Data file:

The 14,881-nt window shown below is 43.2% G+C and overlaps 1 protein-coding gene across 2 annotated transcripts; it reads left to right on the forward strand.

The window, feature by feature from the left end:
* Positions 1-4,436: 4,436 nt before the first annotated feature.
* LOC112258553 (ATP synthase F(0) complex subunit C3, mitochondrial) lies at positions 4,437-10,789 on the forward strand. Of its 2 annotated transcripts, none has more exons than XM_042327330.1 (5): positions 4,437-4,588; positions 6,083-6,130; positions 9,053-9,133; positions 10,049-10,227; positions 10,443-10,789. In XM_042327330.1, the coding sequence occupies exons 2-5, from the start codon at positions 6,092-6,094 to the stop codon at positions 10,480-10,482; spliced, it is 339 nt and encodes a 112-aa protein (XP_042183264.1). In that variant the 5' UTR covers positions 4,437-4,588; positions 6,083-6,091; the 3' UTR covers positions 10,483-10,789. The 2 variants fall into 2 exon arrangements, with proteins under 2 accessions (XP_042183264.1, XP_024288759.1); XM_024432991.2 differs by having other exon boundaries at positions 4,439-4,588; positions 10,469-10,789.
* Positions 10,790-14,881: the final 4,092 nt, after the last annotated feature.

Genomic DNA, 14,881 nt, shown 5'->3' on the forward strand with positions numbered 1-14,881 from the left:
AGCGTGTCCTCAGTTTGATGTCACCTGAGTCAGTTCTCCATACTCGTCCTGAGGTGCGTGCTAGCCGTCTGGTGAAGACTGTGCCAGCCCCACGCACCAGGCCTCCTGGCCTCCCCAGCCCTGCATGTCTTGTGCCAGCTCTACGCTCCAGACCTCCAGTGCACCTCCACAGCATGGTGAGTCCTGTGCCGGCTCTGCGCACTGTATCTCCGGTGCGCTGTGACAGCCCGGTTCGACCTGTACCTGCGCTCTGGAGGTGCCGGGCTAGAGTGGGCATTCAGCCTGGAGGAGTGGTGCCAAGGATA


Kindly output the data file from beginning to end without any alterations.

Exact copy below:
The 14,881-nt window shown below is 43.2% G+C and overlaps 1 protein-coding gene across 2 annotated transcripts; it reads left to right on the forward strand.

The window, feature by feature from the left end:
* Positions 1-4,436: 4,436 nt before the first annotated feature.
* LOC112258553 (ATP synthase F(0) complex subunit C3, mitochondrial) lies at positions 4,437-10,789 on the forward strand. Of its 2 annotated transcripts, none has more exons than XM_042327330.1 (5): positions 4,437-4,588; positions 6,083-6,130; positions 9,053-9,133; positions 10,049-10,227; positions 10,443-10,789. In XM_042327330.1, the coding sequence occupies exons 2-5, from the start codon at positions 6,092-6,094 to the stop codon at positions 10,480-10,482; spliced, it is 339 nt and encodes a 112-aa protein (XP_042183264.1). In that variant the 5' UTR covers positions 4,437-4,588; positions 6,083-6,091; the 3' UTR covers positions 10,483-10,789. The 2 variants fall into 2 exon arrangements, with proteins under 2 accessions (XP_042183264.1, XP_024288759.1); XM_024432991.2 differs by having other exon boundaries at positions 4,439-4,588; positions 10,469-10,789.
* Positions 10,790-14,881: the final 4,092 nt, after the last annotated feature.

Genomic DNA, 14,881 nt, shown 5'->3' on the forward strand with positions numbered 1-14,881 from the left:
AGCGTGTCCTCAGTTTGATGTCACCTGAGTCAGTTCTCCATACTCGTCCTGAGGTGCGTGCTAGCCGTCTGGTGAAGACTGTGCCAGCCCCACGCACCAGGCCTCCTGGCCTCCCCAGCCCTGCATGTCTTGTGCCAGCTCTACGCTCCAGACCTCCAGTGCACCTCCACAGCATGGTGAGTCCTGTGCCGGCTCTGCGCACTGTATCTCCGGTGCGCTGTGACAGCCCGGTTCGACCTGTACCTGCGCTCTGGAGGTGCCGGGCTAGAGTGGGCATTCAGCCTGGAGGAGTGGTGCCAAGGATA